To start right, check all ingredients (with their prescribed kinds and amount), baking procedure, tools, and equipment needed. Assemble all these within easy reach. Preheat your oven while working on your ingredients. Set the thermostat at the right temperature as prescribed in the recipe.
Do all preparation activities like measuring, sifting, greasing, peeling, paring, mashing, chopping, thawing, etc. before mixing.
Follow carefully the procedures and techniques in correct measurements for dry and liquid ingredients.
Use the right size of baking pan needed for the recipe. Using the correct pan gives your baked product a good size, good shape, and good contour. Baking pans with straight sides gives cake a very fine texture. It is advisable to use aluminum pans as they distribute heat evenly, resulting to a delicate golden brown crust.
Know how to execute properly the different processes involved in baking. Here are the most common processes:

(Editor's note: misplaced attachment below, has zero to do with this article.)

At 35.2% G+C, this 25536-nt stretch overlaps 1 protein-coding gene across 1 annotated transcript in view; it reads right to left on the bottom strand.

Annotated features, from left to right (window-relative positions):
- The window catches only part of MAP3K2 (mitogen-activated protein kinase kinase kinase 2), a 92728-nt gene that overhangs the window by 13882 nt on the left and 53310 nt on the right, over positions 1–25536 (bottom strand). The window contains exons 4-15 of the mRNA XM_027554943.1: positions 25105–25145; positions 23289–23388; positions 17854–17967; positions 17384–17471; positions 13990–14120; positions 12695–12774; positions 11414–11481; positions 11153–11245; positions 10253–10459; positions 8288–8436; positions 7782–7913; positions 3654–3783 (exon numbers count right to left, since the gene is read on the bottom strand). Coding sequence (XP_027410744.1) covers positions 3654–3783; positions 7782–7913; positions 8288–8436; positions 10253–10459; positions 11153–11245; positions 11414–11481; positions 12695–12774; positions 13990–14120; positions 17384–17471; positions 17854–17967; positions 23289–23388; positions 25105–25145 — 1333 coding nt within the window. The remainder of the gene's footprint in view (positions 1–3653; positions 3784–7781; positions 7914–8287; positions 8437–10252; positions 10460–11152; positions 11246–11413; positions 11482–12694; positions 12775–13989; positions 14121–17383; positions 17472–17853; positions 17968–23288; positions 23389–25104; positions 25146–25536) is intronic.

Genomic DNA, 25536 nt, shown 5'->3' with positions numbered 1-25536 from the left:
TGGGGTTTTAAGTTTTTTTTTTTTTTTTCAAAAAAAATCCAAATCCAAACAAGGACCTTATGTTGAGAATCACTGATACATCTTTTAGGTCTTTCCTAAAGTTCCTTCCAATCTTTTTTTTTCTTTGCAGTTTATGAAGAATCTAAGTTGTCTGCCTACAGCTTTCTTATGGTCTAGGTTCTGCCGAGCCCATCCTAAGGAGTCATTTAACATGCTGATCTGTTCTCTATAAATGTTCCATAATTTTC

- Beat – to make the mixture smooth using a hand or electric mixer.
- Blend – to combine thoroughly
- Caramelize – to melt sugar to a golden brown syrup
- Cream – to rub one or two ingredients with a wooden spoon or mixer until their light or fluffly
- Cut and Fold – combination of two motions: one that cuts vertically through the mixture, then turning it over by gliding the rubber scraper across the bottom of the bowl at each turn.
- Dredge – to lightly coat or sprinkle with flour, cornmeal, or sugar (e.g. dredge the grease pan with flour)
- Glaze – to coat with syrup that is cooked to the cracked stage
- Knead – to mix the dough with a pressing motion accompanied by folding and stretching
- Mash – to soften by pressing or mixing
- Preheat – to turn the oven at the required temperature before baking
- Scald – to heat below boiling point in a double broiler
- Sift – to pass through a filter
- Stir – to blend ingredients with a circular motion
- Whip – to beat rapidly with a hand or electric mixer in order to incorporate air
Storing Baked Products
Proper storage keeps your baked products as fresh as when they were first stored in the freezer or in the refrigerator. While freezing prevents staling of freshly baked products, it does not, however, refresh already products. Meaning, stale products remain stale when kept in the freezer. Nonetheless, the temperature of the freezer prevents the products from further staling.